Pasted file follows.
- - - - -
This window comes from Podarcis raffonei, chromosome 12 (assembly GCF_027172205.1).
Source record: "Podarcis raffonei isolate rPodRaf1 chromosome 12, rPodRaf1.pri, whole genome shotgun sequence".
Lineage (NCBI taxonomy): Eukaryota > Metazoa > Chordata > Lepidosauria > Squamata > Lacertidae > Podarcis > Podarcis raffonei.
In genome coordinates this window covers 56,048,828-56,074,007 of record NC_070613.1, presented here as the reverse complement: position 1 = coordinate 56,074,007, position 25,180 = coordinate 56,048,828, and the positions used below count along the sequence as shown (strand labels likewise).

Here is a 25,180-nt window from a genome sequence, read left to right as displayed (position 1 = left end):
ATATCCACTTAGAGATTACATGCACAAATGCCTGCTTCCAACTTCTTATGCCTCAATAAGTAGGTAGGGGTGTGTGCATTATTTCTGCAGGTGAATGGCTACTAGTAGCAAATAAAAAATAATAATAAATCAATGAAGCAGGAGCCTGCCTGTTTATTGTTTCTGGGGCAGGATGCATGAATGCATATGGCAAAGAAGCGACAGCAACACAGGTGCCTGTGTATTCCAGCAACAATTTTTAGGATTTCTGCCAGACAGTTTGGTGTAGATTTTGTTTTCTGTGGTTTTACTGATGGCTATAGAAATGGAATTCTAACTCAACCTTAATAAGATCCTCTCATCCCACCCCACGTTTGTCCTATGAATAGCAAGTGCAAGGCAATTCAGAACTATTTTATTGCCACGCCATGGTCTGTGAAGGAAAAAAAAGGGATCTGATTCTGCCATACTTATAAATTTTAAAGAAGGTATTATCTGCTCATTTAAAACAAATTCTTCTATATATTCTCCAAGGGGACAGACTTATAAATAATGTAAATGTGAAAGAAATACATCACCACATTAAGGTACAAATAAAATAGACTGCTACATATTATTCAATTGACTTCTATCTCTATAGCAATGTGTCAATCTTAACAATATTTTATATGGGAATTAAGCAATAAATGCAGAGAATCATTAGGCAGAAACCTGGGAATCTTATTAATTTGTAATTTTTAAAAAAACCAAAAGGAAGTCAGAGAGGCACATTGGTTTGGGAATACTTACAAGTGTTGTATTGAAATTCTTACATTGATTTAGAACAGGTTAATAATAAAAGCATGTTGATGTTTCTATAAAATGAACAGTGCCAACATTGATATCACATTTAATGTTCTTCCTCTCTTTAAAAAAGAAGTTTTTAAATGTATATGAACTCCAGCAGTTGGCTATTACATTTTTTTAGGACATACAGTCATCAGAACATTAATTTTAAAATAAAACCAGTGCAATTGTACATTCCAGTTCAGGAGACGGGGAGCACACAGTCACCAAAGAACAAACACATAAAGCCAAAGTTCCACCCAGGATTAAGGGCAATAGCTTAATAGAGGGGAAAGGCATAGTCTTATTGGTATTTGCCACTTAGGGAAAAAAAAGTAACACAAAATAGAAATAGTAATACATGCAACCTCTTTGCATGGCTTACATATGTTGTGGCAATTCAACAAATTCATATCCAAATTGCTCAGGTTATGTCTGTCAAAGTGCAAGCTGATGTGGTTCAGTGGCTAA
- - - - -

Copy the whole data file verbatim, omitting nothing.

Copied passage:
This window comes from Podarcis raffonei, chromosome 12 (assembly GCF_027172205.1).
Source record: "Podarcis raffonei isolate rPodRaf1 chromosome 12, rPodRaf1.pri, whole genome shotgun sequence".
Lineage (NCBI taxonomy): Eukaryota > Metazoa > Chordata > Lepidosauria > Squamata > Lacertidae > Podarcis > Podarcis raffonei.
In genome coordinates this window covers 56,048,828-56,074,007 of record NC_070613.1, presented here as the reverse complement: position 1 = coordinate 56,074,007, position 25,180 = coordinate 56,048,828, and the positions used below count along the sequence as shown (strand labels likewise).

Here is a 25,180-nt window from a genome sequence, read left to right as displayed (position 1 = left end):
ATATCCACTTAGAGATTACATGCACAAATGCCTGCTTCCAACTTCTTATGCCTCAATAAGTAGGTAGGGGTGTGTGCATTATTTCTGCAGGTGAATGGCTACTAGTAGCAAATAAAAAATAATAATAAATCAATGAAGCAGGAGCCTGCCTGTTTATTGTTTCTGGGGCAGGATGCATGAATGCATATGGCAAAGAAGCGACAGCAACACAGGTGCCTGTGTATTCCAGCAACAATTTTTAGGATTTCTGCCAGACAGTTTGGTGTAGATTTTGTTTTCTGTGGTTTTACTGATGGCTATAGAAATGGAATTCTAACTCAACCTTAATAAGATCCTCTCATCCCACCCCACGTTTGTCCTATGAATAGCAAGTGCAAGGCAATTCAGAACTATTTTATTGCCACGCCATGGTCTGTGAAGGAAAAAAAAGGGATCTGATTCTGCCATACTTATAAATTTTAAAGAAGGTATTATCTGCTCATTTAAAACAAATTCTTCTATATATTCTCCAAGGGGACAGACTTATAAATAATGTAAATGTGAAAGAAATACATCACCACATTAAGGTACAAATAAAATAGACTGCTACATATTATTCAATTGACTTCTATCTCTATAGCAATGTGTCAATCTTAACAATATTTTATATGGGAATTAAGCAATAAATGCAGAGAATCATTAGGCAGAAACCTGGGAATCTTATTAATTTGTAATTTTTAAAAAAACCAAAAGGAAGTCAGAGAGGCACATTGGTTTGGGAATACTTACAAGTGTTGTATTGAAATTCTTACATTGATTTAGAACAGGTTAATAATAAAAGCATGTTGATGTTTCTATAAAATGAACAGTGCCAACATTGATATCACATTTAATGTTCTTCCTCTCTTTAAAAAAGAAGTTTTTAAATGTATATGAACTCCAGCAGTTGGCTATTACATTTTTTTAGGACATACAGTCATCAGAACATTAATTTTAAAATAAAACCAGTGCAATTGTACATTCCAGTTCAGGAGACGGGGAGCACACAGTCACCAAAGAACAAACACATAAAGCCAAAGTTCCACCCAGGATTAAGGGCAATAGCTTAATAGAGGGGAAAGGCATAGTCTTATTGGTATTTGCCACTTAGGGAAAAAAAAGTAACACAAAATAGAAATAGTAATACATGCAACCTCTTTGCATGGCTTACATATGTTGTGGCAATTCAACAAATTCATATCCAAATTGCTCAGGTTATGTCTGTCAAAGTGCAAGCTGATGTGGTTCAGTGGCTAA